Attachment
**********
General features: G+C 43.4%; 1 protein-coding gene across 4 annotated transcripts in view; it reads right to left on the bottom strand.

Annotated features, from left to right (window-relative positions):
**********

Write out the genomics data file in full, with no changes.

General features: G+C 43.4%; 1 protein-coding gene across 4 annotated transcripts in view; it reads right to left on the bottom strand.

Annotated features, from left to right (window-relative positions):